Wednesday, November 18, 2009


With the Health Care debate moving into the more moderate Senate, the common sense Democrats are feeling pinched:
None of those Democrats is feeling the heat as intensely as Sen. Blanche Lincoln (Ark.), who has become emblematic of the improbable distance that health-care reform has traveled, and how far it still must go before becoming law.

Her vote and that of two other Democrats expressing serious reservations about the legislation -- Sens. Ben Nelson (Neb.) and Mary Landrieu (La.) -- will determine whether it will garner the 60 needed to break an all-but-certain Republican filibuster.
A vote to end debate should not be of concern, it is the final vote that matters. There is no reason these folks can't support caucus procedures and then be allowed to vote their conscience or constituency on the final ballot.

As for Lieberman:
one, independent Sen. Joseph I. Lieberman (Conn.), has threatened to join a GOP filibuster if the final bill contains a government insurance plan, or "public option."
. . . he should simply should be given an ultimatum. His 60th vote is key, and as a former member of the Democratic Party he has been allowed to retain his chairmanship and the perks that go with it. If it turns out his vote means nothing, then there is no longer any reason to allow him to keep his seniority. It may have been different when it meant the choice between majority and minority status, but if we can't count on him for key procedural votes, there is no reason to consider him a member of the caucus.

But, Sen Lincoln is a different animal, as she is the one whose electoral future is on the line. However, large numbers of her constituency needs this bill:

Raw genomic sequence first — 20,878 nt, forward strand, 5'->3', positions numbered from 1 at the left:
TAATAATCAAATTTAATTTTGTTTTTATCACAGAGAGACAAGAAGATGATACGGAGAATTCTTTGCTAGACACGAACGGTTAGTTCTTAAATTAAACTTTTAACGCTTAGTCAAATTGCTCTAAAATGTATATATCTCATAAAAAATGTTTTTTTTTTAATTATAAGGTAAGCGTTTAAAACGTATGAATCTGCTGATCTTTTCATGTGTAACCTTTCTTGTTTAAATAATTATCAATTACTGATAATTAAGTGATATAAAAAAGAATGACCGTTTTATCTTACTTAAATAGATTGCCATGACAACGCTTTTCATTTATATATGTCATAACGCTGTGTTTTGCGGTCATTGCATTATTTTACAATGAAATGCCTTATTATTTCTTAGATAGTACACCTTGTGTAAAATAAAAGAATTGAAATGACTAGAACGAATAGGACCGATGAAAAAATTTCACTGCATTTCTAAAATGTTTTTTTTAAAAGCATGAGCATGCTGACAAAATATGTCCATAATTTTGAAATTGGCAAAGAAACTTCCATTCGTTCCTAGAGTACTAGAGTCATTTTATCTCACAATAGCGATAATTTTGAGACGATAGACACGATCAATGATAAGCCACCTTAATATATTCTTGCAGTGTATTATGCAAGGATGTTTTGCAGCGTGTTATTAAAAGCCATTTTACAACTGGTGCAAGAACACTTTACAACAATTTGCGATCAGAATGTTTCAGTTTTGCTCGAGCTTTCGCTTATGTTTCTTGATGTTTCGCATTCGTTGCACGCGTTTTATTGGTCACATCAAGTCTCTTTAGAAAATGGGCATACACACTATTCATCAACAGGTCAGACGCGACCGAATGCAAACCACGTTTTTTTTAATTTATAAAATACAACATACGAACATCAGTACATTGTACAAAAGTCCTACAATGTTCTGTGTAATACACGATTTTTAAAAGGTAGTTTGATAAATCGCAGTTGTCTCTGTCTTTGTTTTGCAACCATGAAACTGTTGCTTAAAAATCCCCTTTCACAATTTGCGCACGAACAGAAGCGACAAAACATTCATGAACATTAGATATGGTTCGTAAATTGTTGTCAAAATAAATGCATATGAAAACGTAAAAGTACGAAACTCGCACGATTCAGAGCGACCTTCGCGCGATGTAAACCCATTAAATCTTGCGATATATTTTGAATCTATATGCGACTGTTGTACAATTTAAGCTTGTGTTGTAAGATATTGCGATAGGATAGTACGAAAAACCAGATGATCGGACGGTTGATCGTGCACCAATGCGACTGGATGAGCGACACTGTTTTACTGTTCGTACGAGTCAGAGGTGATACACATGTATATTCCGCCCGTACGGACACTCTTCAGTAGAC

Hundreds of thousands of Lincoln's constituents are low-income and lack insurance, the very kind of voters expected to benefit under the Senate bill. Lincoln, a second-term senator, helped write some of the legislation's key provisions as a member of the Finance Committee, and her sometimes uncomfortable role near the center of the debate could cost her in culturally conservative Arkansas. Despite the potential benefits for many in her state, polls show her support weakening, and constituents are expressing doubts about the proposed overhaul.

The low-profile centrist is being pressed by both sides. Democratic activists are incensed that she has turned against the public option, an idea she once supported. Republicans are casting her cautious approach to the health-care debate in starkly political terms, saying that she is unwilling to put local interests above those of a president who lost the state by a resounding 20 percentage points.
Sen. Pryor of Arkansas sums it up nicely:
"In some ways, there's not a good vote on this," said Sen. Mark Pryor (D), Arkansas's junior senator, who coasted to reelection last year. "You're going to have detractors on either side, no matter what you do. So I think in the end you have to what you think is right. And I think that's what we're all going to have to do."
It is unfortunate that politics has to play such a major role in peoples' lives, and I mean there physical mortality, not just their everyday lives. There is much to be concerns about in the bill, but there is a vast majority of items that are desperately needed.

I wish the obstructionist opposition would negotiate in good faith so we could find common ground and get this deal done. But there are too many who are only concerned about self interest, and not the interests of the American people. That is a sad commentary on where our political system is at.


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